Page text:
When a new couple is looking to get engaged, buying that engagement ring can be pretty daunting. Unless the couple comes from a family of Jewelers or are somehow super up to date on how much a diamond is going for these days, it can be hard to know how much money will equal what size diamond. Looking online at Pinterest can be deceptive and even looking online at jeweler stores can be misleading because you are not really going to get a real feel for the ring to price ratio.
Your best bet is really going to be going into Jewelers and seeing what is out there, but again, that can be a little nerve racking and time consuming, while also leaving that question of is there something better somewhere else? Especially if you are not shopping together and the asker is trying to find that perfect ring on his/her own.
So, after a quick survey and a little bit of digging, here is some info on what real wedding rings costs for real people (ie. We can’t compare to celebrities or people with a disposable income because a Million dollar ring is not often realistic…not that celebrities and uber rich people are not real people too).
To start: In the article “How Much Should an Engament Ring Cost?” in Women’s Health Magazine published in February of this year, it states, “The average price tag for an engagement ring is $2,311, according to new data from American Express Spending & Savings Tracker. Of course, not everyone drops that amount on the rock. In this survey of over 1,500 adults, 25 percent of people said it was appropriate to spend between $2,000 and $4,999.” But, with nontraditional ring styles becoming increasingly popular, this number can be dropped significantly lower.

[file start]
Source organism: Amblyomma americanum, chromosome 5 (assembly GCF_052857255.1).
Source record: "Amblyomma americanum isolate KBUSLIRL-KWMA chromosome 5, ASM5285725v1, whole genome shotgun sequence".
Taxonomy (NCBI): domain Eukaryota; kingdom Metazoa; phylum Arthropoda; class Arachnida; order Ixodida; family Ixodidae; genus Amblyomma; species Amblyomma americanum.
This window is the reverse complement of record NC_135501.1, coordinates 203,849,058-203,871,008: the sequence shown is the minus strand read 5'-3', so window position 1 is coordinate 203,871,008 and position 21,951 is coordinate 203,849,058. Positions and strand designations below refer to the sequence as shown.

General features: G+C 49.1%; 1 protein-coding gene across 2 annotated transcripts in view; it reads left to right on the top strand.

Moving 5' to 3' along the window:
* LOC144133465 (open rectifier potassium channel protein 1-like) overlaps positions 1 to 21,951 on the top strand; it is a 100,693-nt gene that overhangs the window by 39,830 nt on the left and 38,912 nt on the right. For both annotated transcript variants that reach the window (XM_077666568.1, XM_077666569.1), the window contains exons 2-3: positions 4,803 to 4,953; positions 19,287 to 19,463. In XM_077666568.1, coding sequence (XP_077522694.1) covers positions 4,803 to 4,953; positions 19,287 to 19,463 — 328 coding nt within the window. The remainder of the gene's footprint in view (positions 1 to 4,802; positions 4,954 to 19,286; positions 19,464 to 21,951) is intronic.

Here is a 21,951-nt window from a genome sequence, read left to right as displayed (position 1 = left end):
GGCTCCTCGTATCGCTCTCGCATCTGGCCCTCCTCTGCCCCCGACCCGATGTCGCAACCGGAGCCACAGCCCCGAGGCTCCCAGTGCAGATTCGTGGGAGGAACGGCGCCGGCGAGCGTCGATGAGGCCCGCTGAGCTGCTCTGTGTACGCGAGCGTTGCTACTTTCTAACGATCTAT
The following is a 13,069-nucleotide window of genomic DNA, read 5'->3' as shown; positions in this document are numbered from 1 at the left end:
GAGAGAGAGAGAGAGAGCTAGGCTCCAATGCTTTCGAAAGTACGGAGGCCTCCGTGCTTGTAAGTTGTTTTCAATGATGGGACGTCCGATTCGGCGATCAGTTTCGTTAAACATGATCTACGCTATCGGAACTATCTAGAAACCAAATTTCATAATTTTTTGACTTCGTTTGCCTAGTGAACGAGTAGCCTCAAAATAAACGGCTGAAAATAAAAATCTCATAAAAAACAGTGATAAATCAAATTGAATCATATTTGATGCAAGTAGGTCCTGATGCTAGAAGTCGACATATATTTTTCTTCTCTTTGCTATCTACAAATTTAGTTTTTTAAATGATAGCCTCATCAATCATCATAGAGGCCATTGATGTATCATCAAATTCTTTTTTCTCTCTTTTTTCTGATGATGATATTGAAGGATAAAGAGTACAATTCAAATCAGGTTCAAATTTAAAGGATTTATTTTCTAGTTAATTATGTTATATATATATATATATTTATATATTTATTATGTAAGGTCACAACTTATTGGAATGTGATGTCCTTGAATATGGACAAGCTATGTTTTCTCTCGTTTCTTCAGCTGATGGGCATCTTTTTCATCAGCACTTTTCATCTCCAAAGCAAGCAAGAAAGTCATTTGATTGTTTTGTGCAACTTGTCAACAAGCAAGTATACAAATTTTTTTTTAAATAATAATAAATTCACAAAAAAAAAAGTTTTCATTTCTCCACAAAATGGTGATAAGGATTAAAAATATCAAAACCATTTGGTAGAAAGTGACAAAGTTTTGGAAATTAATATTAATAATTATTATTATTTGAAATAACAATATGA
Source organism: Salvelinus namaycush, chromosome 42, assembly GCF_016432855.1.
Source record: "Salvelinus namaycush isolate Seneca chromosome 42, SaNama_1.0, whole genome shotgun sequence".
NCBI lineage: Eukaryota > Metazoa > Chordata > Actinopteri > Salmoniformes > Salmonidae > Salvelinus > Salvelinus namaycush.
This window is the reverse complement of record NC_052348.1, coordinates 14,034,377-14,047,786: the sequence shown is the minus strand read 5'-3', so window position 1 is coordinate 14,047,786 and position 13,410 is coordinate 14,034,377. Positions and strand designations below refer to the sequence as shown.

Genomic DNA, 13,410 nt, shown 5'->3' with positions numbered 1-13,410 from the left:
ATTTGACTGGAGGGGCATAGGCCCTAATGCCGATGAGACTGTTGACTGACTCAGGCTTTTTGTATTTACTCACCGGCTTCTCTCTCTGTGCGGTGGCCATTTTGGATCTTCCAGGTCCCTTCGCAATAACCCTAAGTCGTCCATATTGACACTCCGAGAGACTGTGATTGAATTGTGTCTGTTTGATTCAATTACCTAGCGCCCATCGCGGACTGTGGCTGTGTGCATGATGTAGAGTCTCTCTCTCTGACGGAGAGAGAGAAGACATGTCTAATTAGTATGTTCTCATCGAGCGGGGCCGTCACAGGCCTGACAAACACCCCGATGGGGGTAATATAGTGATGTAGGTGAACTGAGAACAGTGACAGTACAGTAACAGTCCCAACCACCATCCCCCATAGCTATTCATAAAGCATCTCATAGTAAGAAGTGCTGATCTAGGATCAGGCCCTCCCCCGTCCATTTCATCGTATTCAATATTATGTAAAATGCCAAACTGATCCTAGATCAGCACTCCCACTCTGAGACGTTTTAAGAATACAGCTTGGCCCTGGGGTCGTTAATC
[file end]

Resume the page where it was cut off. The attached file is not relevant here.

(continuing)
If your heart is set on a diamond ring, know that it is the diamond that is going to determine the price of your ring, and the bigger the diamond, the bigger the cost. The only way to have a large diamond at a cheaper price is if you sacrifice cut, color, or clarity. In the article, “The New Rules to of the Engagement Ring” on Askmen.com it states “According to Philip York, one of GIA’s diamond experts, the importance of each C will depend on the person and their preferences. For instance, “Do they like a lot of brightness or some fire (the rainbow of colors caused by dispersion)?” he asks. If that’s the case, focus on the diamond’s cut more than, say, its size. And if size is what’s most important to you or your bride-to-be, then depending on your budget you may have to sacrifice on cut, color or clarity” So a HUGE factor in how much an engagement ring will cost is dependent on who the ring is being bought for and what her preferences are going to be.
If you are trying to surprise you soon to be fiance with the proposal and don’t want to involve her in the purchase, but also don’t know her preferences, then try asking her best friend. Chances are she has told her exactly what she wants for that special day when you come asking around.
Real Rings from Real Brides
This engagement ring is from Jared’s Galleria of Jewelry for $1500. With the wedding band and everything said and done, the total came out to $3000. Recommendation from the bride: “If you want a wedding band, try to buy them as a set because they can sometimes be cheaper together.”
This gorgeous ring is from Pasha Jewlers in Orange, Ca. Originally priced close to $5,000 they were able to get it for $2,000 because they were paying in cash. Tip: Don’t be afraid to try and negotiate and ask about upcoming sales. This is a big purchase!
For $2,500 this bride was able to get two wedding bands and a 1/4th carat center stone from Fred Meyer. From the bride: “It was more important for me to have my ring be super sparkly, so instead of a large center stone I went with the double halo and all diamonds on the side.”
This oval cut gold wedding ring is beautiful and the right amount of dainty. It’s center stone is .6 carats and cost $2000. Something to learn from the bride for those looking for a center stone that at least looks large in size: “The oval cut actually makes it look bigger than it is”, so be sure to keep in mind the cut of your diamond when figuring out your priorities.